Yesterday we blogged the New York Workers Comp Board’s unusual solution to a cash flow problem: when a dozen trust funds collapsed, the Board decided to hit up the remaining, solvent funds with an assessment: they raised assessments from the routine total of $500,000 to a staggering $12 million. The Board is using the logic of notorious bank robber Willie Sutton, who famously said that he robbed banks because “that’s where the money is.” In this case, the Board is hammering the people who paid their full premiums and whose administrators abided by the rules, simply because they have the money. The board has transformed the “several liability” of independent trusts into a gerry-built “joint liability.” While their motives are good – benefits to injured workers must be paid – their method is patently unfair.
In their press release, the Board pats itself on the back for forcing the third party administrator, CRM, out of business in New York. Here are the terms of the settlement:
– CRM surrenders its TPA license no later than September 8, 2008, and ceases representing self-insured employers and carriers before the Board;
– CRM transfers to the Board all claims, as well as the responsibility for the administration of all such claims, for all of the group self-insured trusts that it still administers; and
– CRM assists in the well-ordered and timely transfer to the Board of all claim files, documents, information, and funds associated with the trusts.
“The Board sought to revoke CRM’s license and today’s agreement accomplishes just that,” said New York State Workers’ Compensation Board Chair Zachary Weiss. “This result speaks volumes about both the strength and validity of the charges the Board brought against CRM. It also sends the strong message that we will vigorously safeguard the well-being of honest business and injured workers.”
The results may speak volumes, but not necessarily in the manner Weiss intends: yes, the charges obviously had merit; yes, it’s important to shut down CRM’s operation. But what about accountability? According to an unidentified spokesman, CRM has admitted no violations and paid no fines or penalties. Despite the apparent deliberate misrepresentation of actual losses, despite paying their own executives inflated salaries, despite creating this entire mess, CRM just walks away. For the moment at least, they are off the hook, while the solvent trusts who played by the rules are required to dig deep into their own pockets.
Eventually, when the forensic audits have been completed, members of the failed trusts will probably receive retroactive bills for underpaid premiums. Then it will be their turn to howl. When and if that happens, the Board has promised to refund the humongous assessments placed (unfairly) on the solvent trusts. That is not very reassuring to innocent bystanders facing immediate bills for someone else’s problem. My guess is that the Board will run up against the same problem as Willie Sutton: the money might be there (in the trusts), but that does not make it right to take it. Through attorney Richard Honen, the solvent trusts have filed suit to end this ill-conceived bailout. In the interests of fair play, here’s hoping they find a sympathetic judge.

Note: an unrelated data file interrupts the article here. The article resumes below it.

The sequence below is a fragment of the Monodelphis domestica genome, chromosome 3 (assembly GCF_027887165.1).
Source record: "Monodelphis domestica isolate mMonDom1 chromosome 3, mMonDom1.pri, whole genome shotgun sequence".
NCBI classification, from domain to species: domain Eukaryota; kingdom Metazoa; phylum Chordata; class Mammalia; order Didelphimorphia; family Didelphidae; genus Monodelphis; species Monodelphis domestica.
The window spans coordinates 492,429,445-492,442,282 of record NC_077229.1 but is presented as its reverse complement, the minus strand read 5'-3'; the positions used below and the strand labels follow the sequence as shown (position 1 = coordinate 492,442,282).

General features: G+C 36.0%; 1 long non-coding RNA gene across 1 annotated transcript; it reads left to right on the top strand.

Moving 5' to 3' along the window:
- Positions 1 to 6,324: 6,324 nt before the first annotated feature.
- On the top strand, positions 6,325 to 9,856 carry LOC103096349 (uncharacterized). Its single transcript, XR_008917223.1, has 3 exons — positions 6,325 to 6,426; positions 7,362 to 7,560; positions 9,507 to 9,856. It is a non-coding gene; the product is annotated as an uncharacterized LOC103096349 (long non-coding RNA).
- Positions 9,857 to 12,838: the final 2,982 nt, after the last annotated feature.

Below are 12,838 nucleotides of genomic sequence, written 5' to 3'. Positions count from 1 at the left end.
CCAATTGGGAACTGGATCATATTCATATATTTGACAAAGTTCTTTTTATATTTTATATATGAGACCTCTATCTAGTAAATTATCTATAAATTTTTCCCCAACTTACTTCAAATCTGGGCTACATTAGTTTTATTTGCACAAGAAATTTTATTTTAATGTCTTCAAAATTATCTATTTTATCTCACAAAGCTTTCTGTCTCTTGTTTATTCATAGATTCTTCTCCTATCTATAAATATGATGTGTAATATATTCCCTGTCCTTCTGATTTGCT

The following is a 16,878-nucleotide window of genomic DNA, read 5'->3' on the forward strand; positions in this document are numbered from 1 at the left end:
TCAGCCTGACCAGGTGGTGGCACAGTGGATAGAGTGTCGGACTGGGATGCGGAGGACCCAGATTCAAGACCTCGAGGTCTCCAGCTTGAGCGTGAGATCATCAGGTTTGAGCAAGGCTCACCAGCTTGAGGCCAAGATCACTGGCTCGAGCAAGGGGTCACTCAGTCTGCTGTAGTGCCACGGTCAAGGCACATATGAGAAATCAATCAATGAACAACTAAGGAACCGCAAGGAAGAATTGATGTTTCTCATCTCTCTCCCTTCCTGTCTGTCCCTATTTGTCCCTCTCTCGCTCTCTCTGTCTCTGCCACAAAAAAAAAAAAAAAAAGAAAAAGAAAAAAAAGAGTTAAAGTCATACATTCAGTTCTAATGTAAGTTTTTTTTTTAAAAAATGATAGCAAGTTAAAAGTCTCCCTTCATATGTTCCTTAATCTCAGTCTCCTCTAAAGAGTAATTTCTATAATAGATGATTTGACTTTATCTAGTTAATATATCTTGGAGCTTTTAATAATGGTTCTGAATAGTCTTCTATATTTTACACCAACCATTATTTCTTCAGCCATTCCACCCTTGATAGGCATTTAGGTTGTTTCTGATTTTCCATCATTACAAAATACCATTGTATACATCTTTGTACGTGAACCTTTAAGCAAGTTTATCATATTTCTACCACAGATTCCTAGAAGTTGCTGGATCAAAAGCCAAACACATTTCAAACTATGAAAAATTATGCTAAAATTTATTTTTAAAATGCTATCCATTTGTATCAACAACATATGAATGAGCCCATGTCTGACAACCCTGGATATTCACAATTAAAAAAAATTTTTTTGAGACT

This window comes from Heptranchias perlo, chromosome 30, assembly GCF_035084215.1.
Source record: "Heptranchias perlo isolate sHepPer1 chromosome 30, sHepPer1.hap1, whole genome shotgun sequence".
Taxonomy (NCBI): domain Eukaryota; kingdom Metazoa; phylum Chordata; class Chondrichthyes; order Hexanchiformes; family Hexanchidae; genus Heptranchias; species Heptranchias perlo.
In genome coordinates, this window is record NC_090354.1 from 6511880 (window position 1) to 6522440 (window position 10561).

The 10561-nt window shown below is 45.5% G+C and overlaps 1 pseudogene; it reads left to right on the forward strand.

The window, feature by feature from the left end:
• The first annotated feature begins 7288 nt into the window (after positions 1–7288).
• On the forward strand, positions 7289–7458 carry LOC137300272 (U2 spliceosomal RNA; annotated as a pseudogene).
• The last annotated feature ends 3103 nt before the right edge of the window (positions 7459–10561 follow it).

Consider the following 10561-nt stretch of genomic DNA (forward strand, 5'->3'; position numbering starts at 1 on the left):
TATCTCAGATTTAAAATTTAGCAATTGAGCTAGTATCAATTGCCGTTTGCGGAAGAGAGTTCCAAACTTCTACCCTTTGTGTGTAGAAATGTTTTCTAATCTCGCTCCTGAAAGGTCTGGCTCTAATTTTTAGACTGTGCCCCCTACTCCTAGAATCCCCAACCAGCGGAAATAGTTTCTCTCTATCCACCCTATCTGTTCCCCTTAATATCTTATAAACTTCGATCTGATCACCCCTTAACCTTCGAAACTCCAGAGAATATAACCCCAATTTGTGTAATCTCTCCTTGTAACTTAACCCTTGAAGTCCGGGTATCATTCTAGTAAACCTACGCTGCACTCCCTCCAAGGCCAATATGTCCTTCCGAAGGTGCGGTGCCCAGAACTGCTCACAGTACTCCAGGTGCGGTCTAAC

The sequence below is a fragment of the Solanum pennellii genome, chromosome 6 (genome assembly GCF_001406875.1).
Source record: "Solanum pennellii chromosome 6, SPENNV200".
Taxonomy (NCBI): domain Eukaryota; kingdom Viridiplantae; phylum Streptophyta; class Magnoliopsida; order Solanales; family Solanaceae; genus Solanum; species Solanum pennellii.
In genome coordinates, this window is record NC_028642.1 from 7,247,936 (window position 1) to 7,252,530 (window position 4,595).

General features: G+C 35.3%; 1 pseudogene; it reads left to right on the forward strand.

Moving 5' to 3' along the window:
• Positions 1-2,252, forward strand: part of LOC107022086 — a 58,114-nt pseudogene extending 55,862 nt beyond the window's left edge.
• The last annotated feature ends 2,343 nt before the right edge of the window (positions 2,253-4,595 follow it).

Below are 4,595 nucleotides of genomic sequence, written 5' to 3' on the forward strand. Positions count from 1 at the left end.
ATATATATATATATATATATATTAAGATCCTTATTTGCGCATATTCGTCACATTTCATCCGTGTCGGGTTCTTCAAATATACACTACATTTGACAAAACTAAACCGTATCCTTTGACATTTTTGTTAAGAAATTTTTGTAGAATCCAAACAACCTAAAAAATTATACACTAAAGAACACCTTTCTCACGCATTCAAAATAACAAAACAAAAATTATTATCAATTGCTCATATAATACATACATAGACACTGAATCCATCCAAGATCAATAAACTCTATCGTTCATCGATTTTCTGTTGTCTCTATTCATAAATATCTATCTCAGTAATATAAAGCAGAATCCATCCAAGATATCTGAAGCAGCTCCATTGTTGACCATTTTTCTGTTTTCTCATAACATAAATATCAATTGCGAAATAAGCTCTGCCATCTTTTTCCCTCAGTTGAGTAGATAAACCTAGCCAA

Risky Risk Management in New York

Monday, June 16th, 2008

Compensation Risk Management (CRM) is a third party administrator for eight workers comp trusts in New York. These trusts offer comp coverage to affinity groups in the areas of health care, wholesale/retail and transportation. As we read in the New York Times in an article by Steven Greenhouse, there is good news and bad news about CRM: the good news is that CRM offered low cost premiums to members and high rates of reimbursement to its own executives. The bad news is that the reserves in the the trusts were woefully inadequate. In one of the trusts, reserves fell from 90 percent to 40 percent of liabilities in just a few months.
Trusts have long offered a major alternative to (expensive) conventional insurance for New York employers. About 35 percent of the state’s businesses are self insured for comp, with one fifth of those participating in trusts. The really bad news in CRM’s collapse is that other, healthy trusts may have to pick up at least part of the tab for CRM’s poor management. The workers comp board has ordered that the state’s 50 healthy trusts pay emergency assessments totaling tens of millions of dollars. As you might imagine, they are not thrilled to be doing this. In fact, they have sued the board, saying that it has no right to force them to contribute. At this point, they have been granted injunctive relief.
State officials believe that a $200 million emergency fund will be needed to finance the statutory benefits of thousands of injured workers covered by 12 failing trusts. So ultimately, the taxpayers will have to make up for CRM’s management deficiencies.
The Company Line
Eric Egeland, a CRM VP, said that the problems were caused by an unexpected increase in workers comp liabilities and fast-rising medical costs. (Gee, Eric, that’s why you have actuaries!) He said the eight trusts could not increase reserves fast enough in response to their increased liabilities because of recent state-ordered cuts in comp premiums. (I don’t think so, Eric. If you set reserves properly, a cut in rates will not present any unusual problems.)
If you peruse the long list of executives at the company website, you begin with the CEO, Daniel Hickey, who is described this way: “At age 22, he attended the Aetna Institute, the nation’s top property and casualty training program, and received the coveted Gold Ribbon for excellence in sales presentation.” Note that the gold ribbon is for sales. He might have been better off shooting for a gold ribbon in management.
CRM’s management of their comp business is now under intense scrutiny. Too little, too late. The artificially low premiums pleased their participants, but these deflated premiums simply masked inadequate reserves. The risk managers took far too many risks. Now, as usual, those who played by the rules will have to pick up the tab.